Continent Guinea-Bissau

Continents

Why Travel Guinea-Bissau?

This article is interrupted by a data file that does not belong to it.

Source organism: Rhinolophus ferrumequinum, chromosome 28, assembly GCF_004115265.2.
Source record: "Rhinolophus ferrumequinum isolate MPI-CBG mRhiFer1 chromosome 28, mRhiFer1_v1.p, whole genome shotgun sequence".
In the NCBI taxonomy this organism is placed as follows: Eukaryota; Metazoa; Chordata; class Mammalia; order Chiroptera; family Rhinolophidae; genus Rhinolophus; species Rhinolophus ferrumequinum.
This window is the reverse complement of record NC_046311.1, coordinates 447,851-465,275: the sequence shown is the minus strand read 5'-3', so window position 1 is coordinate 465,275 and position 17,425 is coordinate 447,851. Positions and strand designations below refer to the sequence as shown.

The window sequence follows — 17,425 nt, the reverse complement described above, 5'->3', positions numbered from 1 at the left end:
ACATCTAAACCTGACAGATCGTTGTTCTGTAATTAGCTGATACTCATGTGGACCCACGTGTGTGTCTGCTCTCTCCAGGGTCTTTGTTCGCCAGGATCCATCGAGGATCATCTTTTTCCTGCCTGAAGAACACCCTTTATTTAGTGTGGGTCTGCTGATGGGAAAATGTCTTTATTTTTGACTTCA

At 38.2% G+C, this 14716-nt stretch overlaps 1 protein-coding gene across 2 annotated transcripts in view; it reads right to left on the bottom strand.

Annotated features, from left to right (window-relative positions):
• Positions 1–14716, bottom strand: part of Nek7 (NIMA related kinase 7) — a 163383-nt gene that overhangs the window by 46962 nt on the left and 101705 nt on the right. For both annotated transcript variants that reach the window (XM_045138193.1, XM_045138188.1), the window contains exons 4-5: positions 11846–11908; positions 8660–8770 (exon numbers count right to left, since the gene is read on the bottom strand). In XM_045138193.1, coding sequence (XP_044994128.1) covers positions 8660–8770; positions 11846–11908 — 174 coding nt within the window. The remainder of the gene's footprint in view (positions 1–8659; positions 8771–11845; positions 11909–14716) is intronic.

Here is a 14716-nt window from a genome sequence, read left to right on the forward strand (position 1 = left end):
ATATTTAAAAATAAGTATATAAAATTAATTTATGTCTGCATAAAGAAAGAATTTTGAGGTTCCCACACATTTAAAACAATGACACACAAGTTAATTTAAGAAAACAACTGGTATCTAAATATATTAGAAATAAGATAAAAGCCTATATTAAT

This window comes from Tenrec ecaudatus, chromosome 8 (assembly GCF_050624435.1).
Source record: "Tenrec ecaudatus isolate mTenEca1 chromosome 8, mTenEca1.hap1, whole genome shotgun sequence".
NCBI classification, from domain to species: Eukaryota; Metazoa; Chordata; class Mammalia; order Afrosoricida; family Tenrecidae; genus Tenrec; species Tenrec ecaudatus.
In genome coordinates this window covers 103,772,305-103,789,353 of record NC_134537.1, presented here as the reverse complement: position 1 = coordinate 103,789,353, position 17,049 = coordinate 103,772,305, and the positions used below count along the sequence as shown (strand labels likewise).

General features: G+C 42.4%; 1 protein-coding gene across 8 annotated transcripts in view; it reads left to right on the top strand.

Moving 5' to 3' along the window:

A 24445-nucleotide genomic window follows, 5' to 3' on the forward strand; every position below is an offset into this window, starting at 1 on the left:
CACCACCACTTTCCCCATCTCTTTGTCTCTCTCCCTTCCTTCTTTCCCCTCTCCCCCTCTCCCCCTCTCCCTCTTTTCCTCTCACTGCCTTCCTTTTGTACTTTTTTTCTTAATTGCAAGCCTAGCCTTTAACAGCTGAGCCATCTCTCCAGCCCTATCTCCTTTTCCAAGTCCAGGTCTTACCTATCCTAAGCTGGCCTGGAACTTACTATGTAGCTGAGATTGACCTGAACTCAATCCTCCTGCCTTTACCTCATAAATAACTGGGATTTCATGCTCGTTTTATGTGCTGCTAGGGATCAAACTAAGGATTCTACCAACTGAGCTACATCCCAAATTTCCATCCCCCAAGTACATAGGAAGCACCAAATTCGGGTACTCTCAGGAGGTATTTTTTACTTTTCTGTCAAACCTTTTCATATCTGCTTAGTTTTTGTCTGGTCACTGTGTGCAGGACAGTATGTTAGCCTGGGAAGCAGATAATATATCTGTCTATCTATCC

Guinea-Bissau is a tropical country on West Africa’s Atlantic coast that’s known for national parks and wildlife. The forested, sparsely populated Bijagós archipelago is a protected biosphere reserve. Its main island, Bubaque, forms part of the Orango Islands National Park, a habitat for saltwater hippos. On the mainland, the capital, Bissau, is a port with Portuguese colonial buildings in its old city center. Officially the Republic of Guinea-Bissau is a country in West Africa. West Africa's Guinea-Bissau was part of the Portuguese Empire for centuries and was once known as the Slave Coast; today 14% of the population speaks Portuguese. Once hailed as a potential model for African development, the country is now one of the poorest countries in the world. The vital cashew nut crop provides a modest living for most of Guinea-Bissau's farmers and is the main source of foreign exchange. But today the nation has a massive foreign debt and an economy that relies heavily on foreign aid. It has become transhipment point for Latin American drugs. At the end of the 1990s the country experienced a conflict which drew in Guinea, Nigeria, Senegal, and France and ended with the president going into exile. Despite being a small country Guinea-Bissau has several ethnic groups which are very distinct from each other, with their own cultures and languages. This is due that Guinea-Bissau was a refugee territory due to migrations within Africa. Colonization and miscegenation brought Portuguese and the Portuguese creole, the Kriol or crioulo. Standard Portuguese is spoken mostly as a second language, with few native speakers and often confined to the intellectual and political elites. It is the language of government and national communication as a legacy of colonial rule. Portuguese is the only language with official status; schooling from primary to university levels is conducted in Portuguese although only 67% of children have access to any formal education. Rice is a staple in the diet of residents near the coast and millet a staple in the interior. Fruits and vegetables are commonly eaten along with cereal grains. The Portuguese encouraged peanut production. Vigna subterranea (Bambara groundnut) and Macrotyloma geocarpum (Hausa groundnut) are also grown. Black-eyed peas are also part of the diet. Palm oil is harvested. Common dishes include soups and stews. Common ingredients include yams, sweet potato, cassava, onion, tomato and plantain. Spices, peppers and chilis are used in cooking, including Aframomum melegueta seeds (Guinea pepper).

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